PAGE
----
Since I've already heard the "Monster Mash" and "Thriller" about a hundred times, it must mean it's almost Halloween. And that means the fitness tie-ins and promotions are in full swing. You can get chased around by zombies in an obstacle race, play tennis in a costume or participate in my favorite event of the moment, based on the title alone: Zombie Zumba. Plus, I'm sure, a whole lot more.

And if you're a sports person, you'll probably appreciate some of the top costumes this year, including the always appropriate Blind Referee (only people on this site will find it offensive), the multiple Olympic gold medal winner costume - BYO Speedo, or wear warm-ups, depending on how cold it is outside - and the Charlie Sheen character, Wild Thing, from the movie, "Major League."

I do love Halloween. But honestly, I wish sports event promoters would pay attention to what else is going on in the country as a way of gaining participation. Like, say, the election. After all, it's the number-one topic in most conversations these days. Granted, everybody's probably sick of it by now, but it's still surprising that we aren't seeing any election-themed events. With the presidency, Senate and House on the line, you'd think organizers of sports events would be jockeying for position to host 5Ks where people could express their political affiliations by turning out in numbers (5Ks with Team Blue and Team Red participants, anyone?). It's a real lost opportunity, if you ask me.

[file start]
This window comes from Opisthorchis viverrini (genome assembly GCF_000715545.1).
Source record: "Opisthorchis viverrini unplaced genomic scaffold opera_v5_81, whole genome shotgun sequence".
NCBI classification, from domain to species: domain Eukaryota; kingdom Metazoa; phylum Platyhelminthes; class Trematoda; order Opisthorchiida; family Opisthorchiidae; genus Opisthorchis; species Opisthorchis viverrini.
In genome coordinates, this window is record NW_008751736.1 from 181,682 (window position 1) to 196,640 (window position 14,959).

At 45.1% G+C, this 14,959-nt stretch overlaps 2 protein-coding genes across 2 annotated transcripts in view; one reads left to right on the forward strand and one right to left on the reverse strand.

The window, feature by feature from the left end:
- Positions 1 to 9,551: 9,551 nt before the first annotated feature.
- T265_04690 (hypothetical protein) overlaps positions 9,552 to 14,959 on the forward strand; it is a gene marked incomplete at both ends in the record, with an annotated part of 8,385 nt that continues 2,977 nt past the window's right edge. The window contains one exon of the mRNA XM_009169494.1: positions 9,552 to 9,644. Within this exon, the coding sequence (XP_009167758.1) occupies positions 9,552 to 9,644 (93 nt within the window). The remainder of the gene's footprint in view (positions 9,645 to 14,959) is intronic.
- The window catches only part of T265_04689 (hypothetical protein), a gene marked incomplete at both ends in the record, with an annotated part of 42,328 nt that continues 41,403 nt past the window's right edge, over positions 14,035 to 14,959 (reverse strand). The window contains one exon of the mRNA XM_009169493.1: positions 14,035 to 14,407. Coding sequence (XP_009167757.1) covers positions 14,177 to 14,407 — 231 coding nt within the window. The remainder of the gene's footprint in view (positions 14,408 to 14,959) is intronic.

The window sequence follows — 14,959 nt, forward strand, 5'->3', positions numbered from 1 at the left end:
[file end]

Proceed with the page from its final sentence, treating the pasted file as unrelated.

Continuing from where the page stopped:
Wouldn't this be a great way for campaigners for any local or national office to get involved as volunteers, or even athletes? Sports event organizers could set aside a special area where campaigners could distribute their literature - provided other volunteers from their camps perform nonpartisan tasks like handing out water or helping with registration - and that they do it in a nonpartisan manner, which come to think of it, might be asking a lot.

But there are still lots of advantages. There is a whole pool of people out there just waiting to show their spirit. And there wouldn't even be a need for event T-shirts, since everyone else would probably have one of their own already - or various campaigners could furnish theirs to like-minded participants, if they wanted. And if it's designated as a charity event, organizers could choose a local nonprofit with no stated political affiliations - a soup kitchen, a hospice program or something similar - as the beneficiary.

Is anyone holding anything like this? Planning to? How is it polling?

Or have you already done an elections promo? Was it a winning ticket?